Merrill Lynch was later acquired by Bank of America, while Bear Stearns collapsed and was sold to JPMorgan.
Among the largest foreign bank recipients were Bank of England, Swiss National Bank, Barclays and Bank of Japan.
The Fed also detailed the $1.25 trillion in mortgage securities it bought from Fannie Mae and Freddie Mac to help drive down mortgage rates, ease credit and provide some support to the crippled housing market.
Additional non-banking companies in the U.S. used the Fed’s lending programs, too, the documents show. Motorcycle maker Harley-Davidson Inc. borrowed $2.3 billion, Caterpillar Inc. $733 million and McDonald’s $203 million.Two other recipients were the California State Teachers Retirement System and the City of Bristol (Conn.) General City Retirement Fund. http://newscastmedia.com/bailout-money.htm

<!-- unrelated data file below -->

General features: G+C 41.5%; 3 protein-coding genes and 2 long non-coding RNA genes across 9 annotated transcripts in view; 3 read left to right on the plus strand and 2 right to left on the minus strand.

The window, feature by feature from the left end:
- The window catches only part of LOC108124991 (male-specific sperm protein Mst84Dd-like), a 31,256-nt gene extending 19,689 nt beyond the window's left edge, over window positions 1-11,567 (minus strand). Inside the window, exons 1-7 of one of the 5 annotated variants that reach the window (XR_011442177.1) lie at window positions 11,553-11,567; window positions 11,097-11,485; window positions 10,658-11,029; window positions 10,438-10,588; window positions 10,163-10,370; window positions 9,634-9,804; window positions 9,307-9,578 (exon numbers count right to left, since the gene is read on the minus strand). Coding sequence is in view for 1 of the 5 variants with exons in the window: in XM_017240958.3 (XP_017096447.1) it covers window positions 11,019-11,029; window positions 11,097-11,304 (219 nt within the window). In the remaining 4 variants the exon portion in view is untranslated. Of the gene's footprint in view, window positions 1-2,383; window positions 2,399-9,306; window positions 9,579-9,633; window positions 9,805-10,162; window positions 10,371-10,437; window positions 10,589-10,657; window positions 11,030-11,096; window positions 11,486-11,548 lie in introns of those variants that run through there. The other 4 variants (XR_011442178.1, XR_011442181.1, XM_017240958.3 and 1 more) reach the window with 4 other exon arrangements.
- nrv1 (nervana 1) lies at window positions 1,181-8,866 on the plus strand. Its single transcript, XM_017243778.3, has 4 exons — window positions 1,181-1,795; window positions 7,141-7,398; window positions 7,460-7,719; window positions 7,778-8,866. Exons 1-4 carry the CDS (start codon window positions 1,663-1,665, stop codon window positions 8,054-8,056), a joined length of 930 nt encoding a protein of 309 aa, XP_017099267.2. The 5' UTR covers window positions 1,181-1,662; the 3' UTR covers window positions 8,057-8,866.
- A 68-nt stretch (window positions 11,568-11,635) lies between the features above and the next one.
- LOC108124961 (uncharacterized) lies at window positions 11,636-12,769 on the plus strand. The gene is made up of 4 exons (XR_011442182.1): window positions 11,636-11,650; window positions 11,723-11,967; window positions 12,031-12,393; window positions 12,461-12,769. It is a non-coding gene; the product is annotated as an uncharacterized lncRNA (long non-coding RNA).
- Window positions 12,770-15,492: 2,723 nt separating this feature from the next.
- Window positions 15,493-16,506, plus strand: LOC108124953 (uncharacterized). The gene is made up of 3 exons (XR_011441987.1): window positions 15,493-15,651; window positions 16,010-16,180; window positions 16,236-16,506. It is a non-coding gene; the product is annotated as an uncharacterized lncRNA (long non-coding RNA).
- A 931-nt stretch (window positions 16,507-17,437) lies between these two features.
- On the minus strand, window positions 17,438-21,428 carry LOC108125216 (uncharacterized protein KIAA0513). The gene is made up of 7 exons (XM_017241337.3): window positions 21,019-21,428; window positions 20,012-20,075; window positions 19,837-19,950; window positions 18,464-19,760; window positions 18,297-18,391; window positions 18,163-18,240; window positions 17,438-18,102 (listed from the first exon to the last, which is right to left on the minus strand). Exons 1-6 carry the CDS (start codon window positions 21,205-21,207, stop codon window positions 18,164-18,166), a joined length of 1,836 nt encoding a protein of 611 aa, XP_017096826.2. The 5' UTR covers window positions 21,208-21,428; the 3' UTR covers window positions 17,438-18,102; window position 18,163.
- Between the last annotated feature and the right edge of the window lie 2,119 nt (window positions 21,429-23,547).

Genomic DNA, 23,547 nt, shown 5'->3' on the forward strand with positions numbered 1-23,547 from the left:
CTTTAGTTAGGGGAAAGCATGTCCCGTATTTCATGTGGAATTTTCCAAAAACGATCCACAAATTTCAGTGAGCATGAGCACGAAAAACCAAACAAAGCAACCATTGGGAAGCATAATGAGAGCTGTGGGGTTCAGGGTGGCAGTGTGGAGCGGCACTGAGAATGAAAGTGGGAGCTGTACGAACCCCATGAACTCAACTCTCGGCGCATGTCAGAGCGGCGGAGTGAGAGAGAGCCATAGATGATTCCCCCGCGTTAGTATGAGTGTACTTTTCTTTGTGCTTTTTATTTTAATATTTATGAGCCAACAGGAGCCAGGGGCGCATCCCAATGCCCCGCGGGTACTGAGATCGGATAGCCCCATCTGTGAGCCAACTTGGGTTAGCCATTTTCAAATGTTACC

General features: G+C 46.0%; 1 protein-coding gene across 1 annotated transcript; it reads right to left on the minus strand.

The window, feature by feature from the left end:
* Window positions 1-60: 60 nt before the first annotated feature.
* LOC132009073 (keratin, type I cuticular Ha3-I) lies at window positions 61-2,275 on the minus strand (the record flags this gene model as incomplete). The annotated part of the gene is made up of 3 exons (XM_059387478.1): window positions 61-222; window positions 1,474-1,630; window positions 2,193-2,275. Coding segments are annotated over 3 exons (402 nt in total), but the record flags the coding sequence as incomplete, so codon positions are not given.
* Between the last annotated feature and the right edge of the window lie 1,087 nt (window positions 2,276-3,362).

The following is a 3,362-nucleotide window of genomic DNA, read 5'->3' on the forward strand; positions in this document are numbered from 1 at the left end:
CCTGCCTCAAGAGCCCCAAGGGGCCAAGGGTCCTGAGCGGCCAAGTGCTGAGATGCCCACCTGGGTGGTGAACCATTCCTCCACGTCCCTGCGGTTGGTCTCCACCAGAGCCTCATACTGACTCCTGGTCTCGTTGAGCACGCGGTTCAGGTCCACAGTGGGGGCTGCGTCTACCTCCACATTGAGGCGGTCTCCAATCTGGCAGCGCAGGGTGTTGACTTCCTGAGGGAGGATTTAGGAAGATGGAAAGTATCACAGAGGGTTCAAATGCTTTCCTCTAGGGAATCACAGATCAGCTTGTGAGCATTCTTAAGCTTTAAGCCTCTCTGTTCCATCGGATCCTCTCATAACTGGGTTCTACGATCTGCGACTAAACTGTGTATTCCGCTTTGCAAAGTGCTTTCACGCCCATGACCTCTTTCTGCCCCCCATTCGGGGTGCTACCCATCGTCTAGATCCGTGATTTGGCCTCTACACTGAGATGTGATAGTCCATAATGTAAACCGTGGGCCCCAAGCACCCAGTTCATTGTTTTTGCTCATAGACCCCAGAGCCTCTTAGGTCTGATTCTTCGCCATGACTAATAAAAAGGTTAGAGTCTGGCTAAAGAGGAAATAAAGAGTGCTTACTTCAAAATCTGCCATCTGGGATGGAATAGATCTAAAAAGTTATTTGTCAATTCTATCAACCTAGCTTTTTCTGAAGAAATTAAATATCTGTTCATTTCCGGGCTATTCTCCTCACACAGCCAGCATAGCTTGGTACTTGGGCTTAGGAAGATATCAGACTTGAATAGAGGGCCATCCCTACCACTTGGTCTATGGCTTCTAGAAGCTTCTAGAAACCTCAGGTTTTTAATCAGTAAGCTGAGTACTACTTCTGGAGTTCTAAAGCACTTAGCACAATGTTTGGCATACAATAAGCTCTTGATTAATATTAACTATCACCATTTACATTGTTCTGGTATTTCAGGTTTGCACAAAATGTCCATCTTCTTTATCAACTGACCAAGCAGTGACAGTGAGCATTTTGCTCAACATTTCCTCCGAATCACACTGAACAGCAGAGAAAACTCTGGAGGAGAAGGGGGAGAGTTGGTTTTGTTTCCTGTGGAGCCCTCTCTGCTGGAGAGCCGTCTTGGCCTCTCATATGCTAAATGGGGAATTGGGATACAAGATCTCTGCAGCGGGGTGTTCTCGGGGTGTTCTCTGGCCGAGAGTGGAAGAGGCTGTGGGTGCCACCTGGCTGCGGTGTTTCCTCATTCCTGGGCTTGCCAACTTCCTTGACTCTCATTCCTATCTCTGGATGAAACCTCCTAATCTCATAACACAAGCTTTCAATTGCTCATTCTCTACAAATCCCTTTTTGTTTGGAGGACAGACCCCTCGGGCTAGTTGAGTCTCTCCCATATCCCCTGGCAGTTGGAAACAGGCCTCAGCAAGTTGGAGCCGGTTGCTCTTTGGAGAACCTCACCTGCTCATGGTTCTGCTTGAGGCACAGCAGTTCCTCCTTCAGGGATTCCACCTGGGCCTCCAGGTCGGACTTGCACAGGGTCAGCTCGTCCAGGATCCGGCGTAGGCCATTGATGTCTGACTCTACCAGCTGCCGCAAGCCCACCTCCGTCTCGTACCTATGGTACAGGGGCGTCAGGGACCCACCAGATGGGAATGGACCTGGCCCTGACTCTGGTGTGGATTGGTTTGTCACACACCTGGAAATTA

Newscast Media — Bank of America has been hit with a class action on behalf of homeowners seeking damages for alleged disregard of foreclosure process rules. The suit, filed Wednesday in federal court in Newark, N.J., accuses Bank of America and two subsidiaries, LaSalle Bank and BAC Home Loans Servicing, of “an undisciplined rush to seize homes” through “pervasive and willful disregard of knowledge, facts and statutes.”
Bank of America has filed foreclosure proceedings on many mortgages in New Jersey without holding the necessary rights as the mortgagee or assignee at the time of foreclosure, the suit says.
“Many thousands of foreclosures are plainly void under statute and settled New Jersey case law. Many borrowers never obtain statutorily required notices, and many foreclosure suits are filed entirely based in inaccurate recitations concerning ownership of the mortgage, the note, or the assignment,” the suit says.